How South African consumers engage with ecommerce
Knowing how to most effectively incorporate ecommerce into digital strategy requires considering how South Africans are engaging with ecommerce platforms as a whole. Early indicators suggest that South Africans readily use e-Commerce platforms to compare prices before buying any big ticket items. Irrespective of time spent researching, there is a tendency for consumers to visit their preferred store in person to see and touch the item before making the call to buy it.
This has levelled the playing field in many ways, allowing businesses of all sizes to be considered as a potential “store of choice” for consumers. A good SEO strategy and decent PPC campaigns offer impressive visibility to smaller players that would have been ignored in physical retail. This makes companies like Superbalist and OneDayOnly competitive with old school retail giants like Makro and Game. An e-Commerce start-up like Superbalist proves this point, and is already on course for a staggering R1 billion in private-label sales in the next few years.
Standalone ecommerce: a storefront skeleton
While it isn’t difficult to incorporate the idea of ecommerce into a business (setting up an online store has never been easier), it’s important to remember that without a detailed plan it will always remain just a digital storefront for the business. Launching the store doesn’t mean that anybody is going to use it. Businesses will have to remember to redirect at least a fraction of marketing spend towards growing this segment of operations, as otherwise any efforts might end up falling on deaf ears. The bottom line is that if consumers don’t know about a platform, it’s highly likely that nobody is going to use it.
A media strategy bringing ecommerce to life
There’s truth in the saying that great platforms are easy to advertise. Companies should therefore start by making sure that their ecommerce initiatives are user-friendly, well thought out and easy to engage with. From there, goals should align with avoiding falling into the void of online stores that are hoping to piggyback on organic social media promotion. A formal media strategy — especially one that is integrated and takes into account the other facets of operations — can mean the difference between long-term success or instant failure. All promotional elements should be pointing towards a united goal, creating the biggest possible footprint and giving even uncertain customers no doubt that they should be giving online buying a go.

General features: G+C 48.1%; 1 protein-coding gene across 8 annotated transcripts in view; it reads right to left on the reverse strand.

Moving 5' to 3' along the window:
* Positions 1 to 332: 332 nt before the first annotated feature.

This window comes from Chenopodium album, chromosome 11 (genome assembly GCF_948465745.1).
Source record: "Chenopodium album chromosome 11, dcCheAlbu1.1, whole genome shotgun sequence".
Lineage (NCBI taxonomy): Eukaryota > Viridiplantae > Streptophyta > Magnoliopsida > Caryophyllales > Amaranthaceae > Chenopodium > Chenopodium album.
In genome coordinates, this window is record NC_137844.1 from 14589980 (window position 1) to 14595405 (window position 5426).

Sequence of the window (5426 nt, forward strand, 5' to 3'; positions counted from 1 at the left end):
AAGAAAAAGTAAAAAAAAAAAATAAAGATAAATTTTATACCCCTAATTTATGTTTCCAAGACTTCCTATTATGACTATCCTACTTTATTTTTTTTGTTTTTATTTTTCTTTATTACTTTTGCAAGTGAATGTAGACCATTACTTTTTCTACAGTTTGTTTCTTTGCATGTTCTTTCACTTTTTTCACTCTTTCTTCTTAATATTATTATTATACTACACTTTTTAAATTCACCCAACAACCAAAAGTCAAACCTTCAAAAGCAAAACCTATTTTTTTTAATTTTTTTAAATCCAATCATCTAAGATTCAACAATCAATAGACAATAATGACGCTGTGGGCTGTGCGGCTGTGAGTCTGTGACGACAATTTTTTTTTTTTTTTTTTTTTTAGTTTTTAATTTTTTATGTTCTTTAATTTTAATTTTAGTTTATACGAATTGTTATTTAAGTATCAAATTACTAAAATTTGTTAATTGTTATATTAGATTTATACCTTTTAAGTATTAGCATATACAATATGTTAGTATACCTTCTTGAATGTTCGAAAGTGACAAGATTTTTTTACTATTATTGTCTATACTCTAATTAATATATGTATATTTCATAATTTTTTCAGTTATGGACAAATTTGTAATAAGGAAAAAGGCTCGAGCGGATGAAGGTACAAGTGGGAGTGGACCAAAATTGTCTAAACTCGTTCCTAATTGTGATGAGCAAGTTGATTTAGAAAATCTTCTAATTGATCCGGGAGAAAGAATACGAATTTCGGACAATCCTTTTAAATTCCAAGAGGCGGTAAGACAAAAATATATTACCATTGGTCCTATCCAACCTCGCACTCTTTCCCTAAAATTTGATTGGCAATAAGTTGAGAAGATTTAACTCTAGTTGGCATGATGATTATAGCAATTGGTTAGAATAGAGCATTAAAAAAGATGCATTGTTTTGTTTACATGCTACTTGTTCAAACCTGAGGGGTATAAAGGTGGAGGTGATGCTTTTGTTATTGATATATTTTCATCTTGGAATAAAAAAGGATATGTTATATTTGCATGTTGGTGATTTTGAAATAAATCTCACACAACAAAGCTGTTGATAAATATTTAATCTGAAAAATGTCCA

The MediaHeads 360 team are specialists in this, creating actionable campaigns that incorporate international trends, factor in changing consumer habits, and consider all promotional angles and how they can potentially complement each other. Individual attention is paid to the specific needs of the business and its customers, as well as a deep dive into potential opportunities for generating additional revenue in the future. Our campaigns are designed to give ecommerce the prominence it deserves in a way that benefits all other marketing tenets at the same time.
Although there is most likely to be more curveballs like the pandemic for businesses to contend with in future, an effective digital strategy incorporating ecommerce more holistically will help to mitigate risk, as well as buy time for businesses to tweak their strategies in a bid to minimise the overall effect on operations.
If resilience is the order of the day in modern business, embracing ecommerce is one of the best ways to start nudging operations in the direction of long-term viability and sustainability.
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Contact person: Kantha Govender
Designation: MediaHeads 360 General Manager
Phone: 010 590 4553